by Craig Brightup, The Brightup Group LLC
On March 7, the U.S. Dept. of Labor (DOL) released a proposed regulation to update the salary-level test for determining when a “white collar” employee is exempt from earning overtime. The Obama Administration issued a regulation in 2016 that would have doubled the salary level from $23,660/year ($455/week) to $47,476/ year ($913/week), but it was halted by a federal judge in a challenge led by the U.S. Chamber of Commerce on the basis that the threshold was so high it made the duties test no longer relevant and thus was beyond the statutory authority of the Secretary of Labor. That decision is currently on appeal in the 5th Circuit Court of Appeals while the Trump Administration proposes a more modest update to the overtime regulation, which was last adjusted in 2004.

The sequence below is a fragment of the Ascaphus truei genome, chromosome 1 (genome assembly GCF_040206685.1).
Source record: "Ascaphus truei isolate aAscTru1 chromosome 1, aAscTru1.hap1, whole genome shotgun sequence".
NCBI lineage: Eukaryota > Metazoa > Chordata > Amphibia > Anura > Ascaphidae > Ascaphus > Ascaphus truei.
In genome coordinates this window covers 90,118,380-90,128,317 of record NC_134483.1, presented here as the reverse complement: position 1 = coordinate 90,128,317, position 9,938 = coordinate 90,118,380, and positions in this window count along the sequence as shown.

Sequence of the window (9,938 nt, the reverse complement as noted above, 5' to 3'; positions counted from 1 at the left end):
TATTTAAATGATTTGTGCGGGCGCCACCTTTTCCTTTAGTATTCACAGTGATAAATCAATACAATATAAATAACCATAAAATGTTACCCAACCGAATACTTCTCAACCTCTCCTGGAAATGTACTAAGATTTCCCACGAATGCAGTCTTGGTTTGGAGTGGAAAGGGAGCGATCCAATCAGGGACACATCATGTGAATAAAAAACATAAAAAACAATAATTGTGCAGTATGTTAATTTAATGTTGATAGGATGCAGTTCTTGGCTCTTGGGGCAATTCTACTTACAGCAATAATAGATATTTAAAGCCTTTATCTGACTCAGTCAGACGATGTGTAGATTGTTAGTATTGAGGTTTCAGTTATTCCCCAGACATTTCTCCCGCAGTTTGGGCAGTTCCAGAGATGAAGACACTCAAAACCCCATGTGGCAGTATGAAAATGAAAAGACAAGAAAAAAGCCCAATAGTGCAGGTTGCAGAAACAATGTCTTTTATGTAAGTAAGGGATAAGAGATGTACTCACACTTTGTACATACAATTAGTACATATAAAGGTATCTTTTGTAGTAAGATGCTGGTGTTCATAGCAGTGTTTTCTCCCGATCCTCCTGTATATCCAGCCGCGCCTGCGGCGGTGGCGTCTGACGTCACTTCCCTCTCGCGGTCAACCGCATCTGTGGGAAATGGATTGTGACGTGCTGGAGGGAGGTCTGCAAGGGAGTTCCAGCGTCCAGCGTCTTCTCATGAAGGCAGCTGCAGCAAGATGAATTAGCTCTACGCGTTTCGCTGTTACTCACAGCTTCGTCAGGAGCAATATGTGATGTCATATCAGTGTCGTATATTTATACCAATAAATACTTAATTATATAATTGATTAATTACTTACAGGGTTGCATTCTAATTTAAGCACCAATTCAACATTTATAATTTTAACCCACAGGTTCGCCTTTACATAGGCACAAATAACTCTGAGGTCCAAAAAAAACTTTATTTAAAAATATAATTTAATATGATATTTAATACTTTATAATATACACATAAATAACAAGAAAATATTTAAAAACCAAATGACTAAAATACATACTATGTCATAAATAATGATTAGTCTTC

The proposed rule raises the threshold to $35,308/year ($679/week) and, as advocated by business organizations, reverts to methodology used in the 2004 rule that focused on the 20th percentile of full-time wage earners in the lowest income region of the country (identified as the South) and the retail industry as the baseline. It also makes no changes to the duties tests and has no auto-update feature, both of which are key points for business as well. However, the regulation does seek comments on conducting regularly scheduled rulemakings to update the salary threshold.
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